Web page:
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Marrying an Ugly Girl

I was riding on a dollar van yesterday — you pay a local step van driver to sweep you up and down the streets so you don’t have to walk — and I overheard a conversation between a wrinkled and crusty old man and pock-faced younger boy:  “Marry an ugly girl,” the old man said in a heavy Spanish accent, “and you’ll be happy the rest of your life because she’ll be grateful for the attention and content with the ring on her finger.”

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Black Rage and the Bluest Eye

Are blue eyes superior to brown? Have you ever experienced or witnessed an example of Black Rage? In 1970, author Toni Morrison took on both matters in her first book and subsequent ovaric masterpiece: The Bluest Eye.

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Sycophants in Rejection: Making Terroristic Threats

Any big blog that’s been around awhile — like Urban Semiotic — has its share of rejected sycophants who just won’t go away after violating our publication policy or for being a personal nuisance.

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Normal Discrimination and Average Power

Michel Foucault is one of those certain talents where a quirky mix of genius, talent and savantism all congeal in the mind of one person to shed the powerful glow of meaning and context on the rest of us One of Foucault’s passions in life was his love of words and his research into the power of labels.

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The Uglier One

Ugly is everywhere. Some of it is visual. Most of it is internal. None of it is ever hidden.

A lot of it used to be punished via Ugly Laws. Some of the best Ugly Advice I was ever given came to me as a youngster in the form of punches to my face from a crew-cut boy two years older than me — but in my same fifth grade class. His name was Alex.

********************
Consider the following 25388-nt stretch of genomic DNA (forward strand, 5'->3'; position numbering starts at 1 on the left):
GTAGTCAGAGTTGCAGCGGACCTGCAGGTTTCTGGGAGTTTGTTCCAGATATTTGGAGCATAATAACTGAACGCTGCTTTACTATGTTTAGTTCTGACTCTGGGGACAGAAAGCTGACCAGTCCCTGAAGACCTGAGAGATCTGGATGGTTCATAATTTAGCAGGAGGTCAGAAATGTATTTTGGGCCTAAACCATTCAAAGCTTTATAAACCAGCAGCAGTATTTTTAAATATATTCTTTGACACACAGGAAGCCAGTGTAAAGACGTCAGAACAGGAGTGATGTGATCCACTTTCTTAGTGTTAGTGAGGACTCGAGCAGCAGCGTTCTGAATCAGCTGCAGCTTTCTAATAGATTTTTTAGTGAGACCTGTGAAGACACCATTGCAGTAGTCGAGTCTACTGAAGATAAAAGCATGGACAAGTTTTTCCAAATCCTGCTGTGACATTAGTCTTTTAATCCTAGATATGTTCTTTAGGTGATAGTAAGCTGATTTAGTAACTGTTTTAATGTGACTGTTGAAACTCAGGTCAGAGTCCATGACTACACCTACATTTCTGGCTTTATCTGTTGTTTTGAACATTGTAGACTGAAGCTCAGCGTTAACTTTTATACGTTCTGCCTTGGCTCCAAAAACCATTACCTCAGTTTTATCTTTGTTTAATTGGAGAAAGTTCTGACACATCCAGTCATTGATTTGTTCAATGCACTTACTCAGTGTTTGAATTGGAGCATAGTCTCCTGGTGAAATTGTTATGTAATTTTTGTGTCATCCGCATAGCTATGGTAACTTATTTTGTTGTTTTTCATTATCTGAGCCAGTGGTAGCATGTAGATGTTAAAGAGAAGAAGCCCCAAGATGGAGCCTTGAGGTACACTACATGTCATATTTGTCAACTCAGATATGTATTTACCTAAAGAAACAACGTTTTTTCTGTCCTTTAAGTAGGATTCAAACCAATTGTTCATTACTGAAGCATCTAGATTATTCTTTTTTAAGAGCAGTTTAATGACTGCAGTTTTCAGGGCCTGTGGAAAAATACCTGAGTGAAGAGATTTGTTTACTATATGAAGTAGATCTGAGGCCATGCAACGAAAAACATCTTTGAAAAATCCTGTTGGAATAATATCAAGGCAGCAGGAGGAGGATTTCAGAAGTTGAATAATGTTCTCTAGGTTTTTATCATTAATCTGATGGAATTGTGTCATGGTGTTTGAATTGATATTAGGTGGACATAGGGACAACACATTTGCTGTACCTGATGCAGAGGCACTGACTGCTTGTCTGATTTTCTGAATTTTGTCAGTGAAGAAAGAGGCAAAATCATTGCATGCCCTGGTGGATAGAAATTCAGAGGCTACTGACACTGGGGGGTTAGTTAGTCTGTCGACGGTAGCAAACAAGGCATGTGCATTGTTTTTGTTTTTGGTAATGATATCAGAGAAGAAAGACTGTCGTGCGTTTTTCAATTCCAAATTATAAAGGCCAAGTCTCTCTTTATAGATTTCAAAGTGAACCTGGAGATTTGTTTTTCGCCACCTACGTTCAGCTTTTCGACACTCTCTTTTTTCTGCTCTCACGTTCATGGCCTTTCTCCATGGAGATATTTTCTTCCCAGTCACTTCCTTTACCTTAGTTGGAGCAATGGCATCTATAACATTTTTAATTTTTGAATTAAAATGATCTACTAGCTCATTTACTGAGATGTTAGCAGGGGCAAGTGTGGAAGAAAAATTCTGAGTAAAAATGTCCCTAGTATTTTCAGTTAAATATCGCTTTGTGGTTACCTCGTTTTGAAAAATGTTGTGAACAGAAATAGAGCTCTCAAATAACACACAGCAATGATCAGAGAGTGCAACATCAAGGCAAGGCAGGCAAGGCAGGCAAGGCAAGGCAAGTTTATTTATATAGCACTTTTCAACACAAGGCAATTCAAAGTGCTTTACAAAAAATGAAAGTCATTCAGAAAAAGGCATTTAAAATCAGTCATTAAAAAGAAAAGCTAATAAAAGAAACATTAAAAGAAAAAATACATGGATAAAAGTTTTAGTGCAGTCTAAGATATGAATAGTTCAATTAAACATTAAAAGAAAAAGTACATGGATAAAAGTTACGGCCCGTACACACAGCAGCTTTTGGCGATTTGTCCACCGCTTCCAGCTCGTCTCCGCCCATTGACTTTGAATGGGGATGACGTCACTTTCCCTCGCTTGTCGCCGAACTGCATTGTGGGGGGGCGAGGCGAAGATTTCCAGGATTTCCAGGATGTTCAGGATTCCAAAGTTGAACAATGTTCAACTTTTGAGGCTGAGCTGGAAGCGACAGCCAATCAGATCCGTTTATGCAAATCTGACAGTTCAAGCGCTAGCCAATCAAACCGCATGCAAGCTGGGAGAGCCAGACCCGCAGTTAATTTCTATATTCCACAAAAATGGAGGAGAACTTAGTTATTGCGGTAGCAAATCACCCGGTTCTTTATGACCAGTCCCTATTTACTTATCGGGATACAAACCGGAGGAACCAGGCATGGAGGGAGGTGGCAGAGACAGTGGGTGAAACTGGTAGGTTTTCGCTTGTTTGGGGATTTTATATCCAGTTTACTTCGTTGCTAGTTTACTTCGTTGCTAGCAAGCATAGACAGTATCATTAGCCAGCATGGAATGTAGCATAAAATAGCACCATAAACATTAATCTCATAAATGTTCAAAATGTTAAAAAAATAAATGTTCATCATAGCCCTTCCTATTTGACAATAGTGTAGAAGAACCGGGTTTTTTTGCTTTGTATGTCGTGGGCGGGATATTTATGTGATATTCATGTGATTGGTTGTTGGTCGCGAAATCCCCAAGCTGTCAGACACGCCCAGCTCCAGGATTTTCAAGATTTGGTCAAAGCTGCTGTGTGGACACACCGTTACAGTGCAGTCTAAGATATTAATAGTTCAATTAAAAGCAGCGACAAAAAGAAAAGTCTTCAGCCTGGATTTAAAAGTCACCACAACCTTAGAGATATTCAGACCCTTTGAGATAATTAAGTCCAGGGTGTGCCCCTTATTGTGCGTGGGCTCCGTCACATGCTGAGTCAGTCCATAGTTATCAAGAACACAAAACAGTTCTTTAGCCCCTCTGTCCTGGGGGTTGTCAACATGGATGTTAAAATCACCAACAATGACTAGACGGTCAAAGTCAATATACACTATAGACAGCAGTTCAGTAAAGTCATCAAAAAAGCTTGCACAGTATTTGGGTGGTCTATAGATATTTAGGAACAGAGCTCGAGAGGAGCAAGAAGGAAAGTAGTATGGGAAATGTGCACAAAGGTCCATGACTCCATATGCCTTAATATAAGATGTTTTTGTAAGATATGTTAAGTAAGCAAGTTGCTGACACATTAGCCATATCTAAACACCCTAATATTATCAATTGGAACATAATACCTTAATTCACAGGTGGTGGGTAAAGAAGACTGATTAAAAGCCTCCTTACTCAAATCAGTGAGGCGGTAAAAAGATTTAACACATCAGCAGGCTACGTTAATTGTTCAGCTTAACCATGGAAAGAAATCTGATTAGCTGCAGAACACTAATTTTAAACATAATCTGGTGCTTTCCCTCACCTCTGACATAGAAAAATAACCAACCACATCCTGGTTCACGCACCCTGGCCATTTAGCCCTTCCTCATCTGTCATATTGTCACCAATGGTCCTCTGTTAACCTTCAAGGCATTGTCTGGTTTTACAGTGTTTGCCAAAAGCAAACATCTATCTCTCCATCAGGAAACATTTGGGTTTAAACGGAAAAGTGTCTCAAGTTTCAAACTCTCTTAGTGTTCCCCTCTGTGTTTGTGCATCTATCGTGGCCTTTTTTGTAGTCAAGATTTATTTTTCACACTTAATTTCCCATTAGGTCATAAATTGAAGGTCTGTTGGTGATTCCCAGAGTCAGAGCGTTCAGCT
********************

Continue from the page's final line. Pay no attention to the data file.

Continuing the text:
He was a bully. He wore a perpetual scowl.

He outweighed most of us in class by 75 pounds.

Everyone hated him.

Everyone admired his giant fists and punching power.

He was a brute in a boy’s body.

He was a boulder that gathered moss.

While the rest of us wore mop-top bowl haircuts, Alex waxed the ends of his crew cut and shaved the base of his neck every morning.

Alex imparted his reality to me in a flurry of blows to my face after I had taken the advice of my mother’s boyfriend to “stand up to a bully and fight him on your own turf!”

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Enforcing the Ugly Laws

Are you aware in the early-to-mid 1900’s it was illegal to be “found ugly” on the streets of some mainstream American cities like Chicago, Illinois (Chicago Municipal Code, sec. 36034) and Omaha, Nebraska (Unsightly Beggar Ordinance Nebraska Municipal Code of 1941, sec. 25) and Columbus, Ohio (General Offense Code, sec. 2387.04)? Your punishment for being caught in public ranged from incarceration to fines of up to $50.00 USD for each ugly offense.

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